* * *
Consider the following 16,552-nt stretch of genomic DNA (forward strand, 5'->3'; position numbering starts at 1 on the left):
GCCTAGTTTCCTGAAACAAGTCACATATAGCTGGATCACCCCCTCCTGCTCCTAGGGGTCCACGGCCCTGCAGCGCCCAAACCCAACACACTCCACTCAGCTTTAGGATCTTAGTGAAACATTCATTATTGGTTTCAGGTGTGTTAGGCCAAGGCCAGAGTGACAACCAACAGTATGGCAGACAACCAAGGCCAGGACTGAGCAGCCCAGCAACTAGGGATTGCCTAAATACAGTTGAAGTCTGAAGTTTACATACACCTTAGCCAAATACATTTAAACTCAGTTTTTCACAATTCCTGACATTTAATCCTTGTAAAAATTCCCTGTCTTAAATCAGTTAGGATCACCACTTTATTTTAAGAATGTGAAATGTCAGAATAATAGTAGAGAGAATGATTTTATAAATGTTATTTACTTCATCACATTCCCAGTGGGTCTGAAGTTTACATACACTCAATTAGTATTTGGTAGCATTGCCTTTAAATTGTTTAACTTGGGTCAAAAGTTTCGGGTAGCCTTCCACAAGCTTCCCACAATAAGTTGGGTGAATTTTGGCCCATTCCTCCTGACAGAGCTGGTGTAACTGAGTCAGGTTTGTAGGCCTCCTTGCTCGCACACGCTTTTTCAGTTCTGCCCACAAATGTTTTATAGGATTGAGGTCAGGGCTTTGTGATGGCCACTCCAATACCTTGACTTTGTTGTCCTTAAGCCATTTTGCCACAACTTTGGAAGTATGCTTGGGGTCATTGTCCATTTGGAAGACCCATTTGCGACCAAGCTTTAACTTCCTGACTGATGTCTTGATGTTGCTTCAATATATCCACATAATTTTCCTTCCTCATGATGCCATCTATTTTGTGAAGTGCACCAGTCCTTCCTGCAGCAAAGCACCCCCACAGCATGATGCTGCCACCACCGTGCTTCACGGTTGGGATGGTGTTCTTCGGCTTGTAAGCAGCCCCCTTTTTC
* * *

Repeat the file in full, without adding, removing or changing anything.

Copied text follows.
Consider the following 16,552-nt stretch of genomic DNA (forward strand, 5'->3'; position numbering starts at 1 on the left):
GCCTAGTTTCCTGAAACAAGTCACATATAGCTGGATCACCCCCTCCTGCTCCTAGGGGTCCACGGCCCTGCAGCGCCCAAACCCAACACACTCCACTCAGCTTTAGGATCTTAGTGAAACATTCATTATTGGTTTCAGGTGTGTTAGGCCAAGGCCAGAGTGACAACCAACAGTATGGCAGACAACCAAGGCCAGGACTGAGCAGCCCAGCAACTAGGGATTGCCTAAATACAGTTGAAGTCTGAAGTTTACATACACCTTAGCCAAATACATTTAAACTCAGTTTTTCACAATTCCTGACATTTAATCCTTGTAAAAATTCCCTGTCTTAAATCAGTTAGGATCACCACTTTATTTTAAGAATGTGAAATGTCAGAATAATAGTAGAGAGAATGATTTTATAAATGTTATTTACTTCATCACATTCCCAGTGGGTCTGAAGTTTACATACACTCAATTAGTATTTGGTAGCATTGCCTTTAAATTGTTTAACTTGGGTCAAAAGTTTCGGGTAGCCTTCCACAAGCTTCCCACAATAAGTTGGGTGAATTTTGGCCCATTCCTCCTGACAGAGCTGGTGTAACTGAGTCAGGTTTGTAGGCCTCCTTGCTCGCACACGCTTTTTCAGTTCTGCCCACAAATGTTTTATAGGATTGAGGTCAGGGCTTTGTGATGGCCACTCCAATACCTTGACTTTGTTGTCCTTAAGCCATTTTGCCACAACTTTGGAAGTATGCTTGGGGTCATTGTCCATTTGGAAGACCCATTTGCGACCAAGCTTTAACTTCCTGACTGATGTCTTGATGTTGCTTCAATATATCCACATAATTTTCCTTCCTCATGATGCCATCTATTTTGTGAAGTGCACCAGTCCTTCCTGCAGCAAAGCACCCCCACAGCATGATGCTGCCACCACCGTGCTTCACGGTTGGGATGGTGTTCTTCGGCTTGTAAGCAGCCCCCTTTTTC